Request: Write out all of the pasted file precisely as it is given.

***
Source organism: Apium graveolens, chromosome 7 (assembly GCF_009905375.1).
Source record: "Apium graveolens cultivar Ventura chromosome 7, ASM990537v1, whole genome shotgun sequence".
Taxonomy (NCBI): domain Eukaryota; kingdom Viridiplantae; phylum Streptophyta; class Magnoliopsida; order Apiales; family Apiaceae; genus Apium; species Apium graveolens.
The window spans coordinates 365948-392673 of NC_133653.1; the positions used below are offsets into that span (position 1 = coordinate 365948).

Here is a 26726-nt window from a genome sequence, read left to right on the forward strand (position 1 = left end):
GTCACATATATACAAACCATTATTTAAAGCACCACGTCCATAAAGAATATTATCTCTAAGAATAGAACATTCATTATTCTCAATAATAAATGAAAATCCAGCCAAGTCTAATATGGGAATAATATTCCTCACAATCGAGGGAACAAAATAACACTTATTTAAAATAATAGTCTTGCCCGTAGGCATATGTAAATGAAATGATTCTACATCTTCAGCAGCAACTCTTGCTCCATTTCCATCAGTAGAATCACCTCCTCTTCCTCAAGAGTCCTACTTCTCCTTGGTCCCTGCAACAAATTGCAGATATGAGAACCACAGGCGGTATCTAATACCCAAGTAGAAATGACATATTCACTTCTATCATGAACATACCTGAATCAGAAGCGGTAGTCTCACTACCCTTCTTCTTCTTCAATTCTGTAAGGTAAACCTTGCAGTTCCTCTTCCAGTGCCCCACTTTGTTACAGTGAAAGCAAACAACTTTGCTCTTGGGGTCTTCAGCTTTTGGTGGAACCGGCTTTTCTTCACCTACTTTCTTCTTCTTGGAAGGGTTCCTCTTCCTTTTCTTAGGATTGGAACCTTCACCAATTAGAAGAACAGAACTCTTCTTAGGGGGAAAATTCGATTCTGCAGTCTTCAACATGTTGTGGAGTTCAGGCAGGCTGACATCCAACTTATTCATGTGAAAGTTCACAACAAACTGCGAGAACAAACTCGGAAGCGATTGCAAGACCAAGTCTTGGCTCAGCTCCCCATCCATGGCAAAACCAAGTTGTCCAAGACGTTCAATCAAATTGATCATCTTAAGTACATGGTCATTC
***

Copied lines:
Source organism: Apium graveolens, chromosome 7 (assembly GCF_009905375.1).
Source record: "Apium graveolens cultivar Ventura chromosome 7, ASM990537v1, whole genome shotgun sequence".
Taxonomy (NCBI): domain Eukaryota; kingdom Viridiplantae; phylum Streptophyta; class Magnoliopsida; order Apiales; family Apiaceae; genus Apium; species Apium graveolens.
The window spans coordinates 365948-392673 of NC_133653.1; the positions used below are offsets into that span (position 1 = coordinate 365948).

Here is a 26726-nt window from a genome sequence, read left to right on the forward strand (position 1 = left end):
GTCACATATATACAAACCATTATTTAAAGCACCACGTCCATAAAGAATATTATCTCTAAGAATAGAACATTCATTATTCTCAATAATAAATGAAAATCCAGCCAAGTCTAATATGGGAATAATATTCCTCACAATCGAGGGAACAAAATAACACTTATTTAAAATAATAGTCTTGCCCGTAGGCATATGTAAATGAAATGATTCTACATCTTCAGCAGCAACTCTTGCTCCATTTCCATCAGTAGAATCACCTCCTCTTCCTCAAGAGTCCTACTTCTCCTTGGTCCCTGCAACAAATTGCAGATATGAGAACCACAGGCGGTATCTAATACCCAAGTAGAAATGACATATTCACTTCTATCATGAACATACCTGAATCAGAAGCGGTAGTCTCACTACCCTTCTTCTTCTTCAATTCTGTAAGGTAAACCTTGCAGTTCCTCTTCCAGTGCCCCACTTTGTTACAGTGAAAGCAAACAACTTTGCTCTTGGGGTCTTCAGCTTTTGGTGGAACCGGCTTTTCTTCACCTACTTTCTTCTTCTTGGAAGGGTTCCTCTTCCTTTTCTTAGGATTGGAACCTTCACCAATTAGAAGAACAGAACTCTTCTTAGGGGGAAAATTCGATTCTGCAGTCTTCAACATGTTGTGGAGTTCAGGCAGGCTGACATCCAACTTATTCATGTGAAAGTTCACAACAAACTGCGAGAACAAACTCGGAAGCGATTGCAAGACCAAGTCTTGGCTCAGCTCCCCATCCATGGCAAAACCAAGTTGTCCAAGACGTTCAATCAAATTGATCATCTTAAGTACATGGTCATTC